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Pregnancy

So, you’re pregnant and you’re wondering if physical therapy is safe during pregnancy? The simple answer - yes! I know you’re probably thinking physical therapy is only for people that have sport or accident-related injuries. That is totally not true. Physical therapy can really be for anyone who’s just trying to figure out and learn how their body moves and functions. So, preparing for one of the biggest physical tolls that can be done to a woman’s body (aka birth) is a great opportunity to prep, stretch, and strengthen all the muscles that will be involved in the birthing process. But how exactly can physical therapy help you while you're pregnant? https://youtu.be/2IL4LHvgTDY 1. It can help with pregnancy-related pain You got it. We’re talking low back pain, SI joint pain, pelvic pain, and any symphysis pubic dysfunction. This also includes neck and head pain like migraines

Labor can be - let’s face it - scary. Whether it’s your first child or your fifth, the time leading up to your delivery can be nerve racking. There are many things you can do to at least ease these nerves. Being prepared is the best thing you can do and there are many ways to prepare for a smoother birth. Read 8 of my top labor tips below.   1. Explore different birth positions Don’t be afraid to try these out! Find out what works the best for your body because every body is different. Some different positions are: squatting being up on all fours sidelying being on your back Keeping the pelvis open may work in your best favor as it’s easier for the baby to come out. Squatting and being on all fours open the pelvis up just a little bit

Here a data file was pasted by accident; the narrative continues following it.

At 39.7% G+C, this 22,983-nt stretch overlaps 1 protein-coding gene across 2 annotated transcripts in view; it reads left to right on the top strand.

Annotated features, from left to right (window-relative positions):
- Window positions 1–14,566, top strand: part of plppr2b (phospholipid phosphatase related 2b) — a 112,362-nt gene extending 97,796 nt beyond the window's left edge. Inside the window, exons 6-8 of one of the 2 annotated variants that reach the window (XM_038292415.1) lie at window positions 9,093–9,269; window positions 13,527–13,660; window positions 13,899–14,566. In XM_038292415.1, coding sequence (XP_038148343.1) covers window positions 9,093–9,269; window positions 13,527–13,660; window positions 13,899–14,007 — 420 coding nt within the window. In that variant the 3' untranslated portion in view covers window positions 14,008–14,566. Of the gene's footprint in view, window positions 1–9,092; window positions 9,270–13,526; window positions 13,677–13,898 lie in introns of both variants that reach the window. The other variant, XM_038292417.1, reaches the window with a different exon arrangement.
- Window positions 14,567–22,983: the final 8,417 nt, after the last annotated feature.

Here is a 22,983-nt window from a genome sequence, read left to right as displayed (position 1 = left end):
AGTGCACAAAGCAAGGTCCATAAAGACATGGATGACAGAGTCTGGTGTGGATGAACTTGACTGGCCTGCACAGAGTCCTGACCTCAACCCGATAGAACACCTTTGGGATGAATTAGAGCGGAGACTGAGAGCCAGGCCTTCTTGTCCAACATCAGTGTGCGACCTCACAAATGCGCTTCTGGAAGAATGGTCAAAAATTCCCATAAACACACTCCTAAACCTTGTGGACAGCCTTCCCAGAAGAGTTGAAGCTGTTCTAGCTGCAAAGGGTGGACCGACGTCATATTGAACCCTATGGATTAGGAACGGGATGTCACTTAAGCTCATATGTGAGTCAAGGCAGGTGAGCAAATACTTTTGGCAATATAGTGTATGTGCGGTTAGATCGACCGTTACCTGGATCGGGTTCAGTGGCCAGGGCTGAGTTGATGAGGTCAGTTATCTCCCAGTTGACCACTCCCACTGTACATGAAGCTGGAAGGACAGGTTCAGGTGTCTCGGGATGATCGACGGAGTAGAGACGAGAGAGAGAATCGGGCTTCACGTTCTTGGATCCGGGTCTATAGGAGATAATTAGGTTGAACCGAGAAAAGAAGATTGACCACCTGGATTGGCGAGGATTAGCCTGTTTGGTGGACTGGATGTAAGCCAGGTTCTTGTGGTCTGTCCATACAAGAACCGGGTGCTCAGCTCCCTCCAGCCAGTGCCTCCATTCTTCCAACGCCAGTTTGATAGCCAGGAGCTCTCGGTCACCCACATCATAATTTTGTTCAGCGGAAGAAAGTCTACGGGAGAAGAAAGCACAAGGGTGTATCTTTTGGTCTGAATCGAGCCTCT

Pregnancy can be painful - duh! No one needed to tell you that. Not only are you prepping for your new little one, but you have pregnancy pain to deal with. There are some pains that come with pregnancy that can be annoying. For example, those migraines that won’t go away or that heartburn - let’s not even talk about it! Other pains are located in your lower back, SI joint, tailbone, and/or pubic symphysis. Not to mention the overlying anxiety about delivery itself. Well, some of these pains can be subdued or even avoided altogether! 1. Pay attention to your day-to-day body movements Bend at the waist, avoid twisting, and evenly distribute your weight. How you move your body throughout the day should be something you pay close attention to. Picking up miscellaneous items around the house? Make sure you are using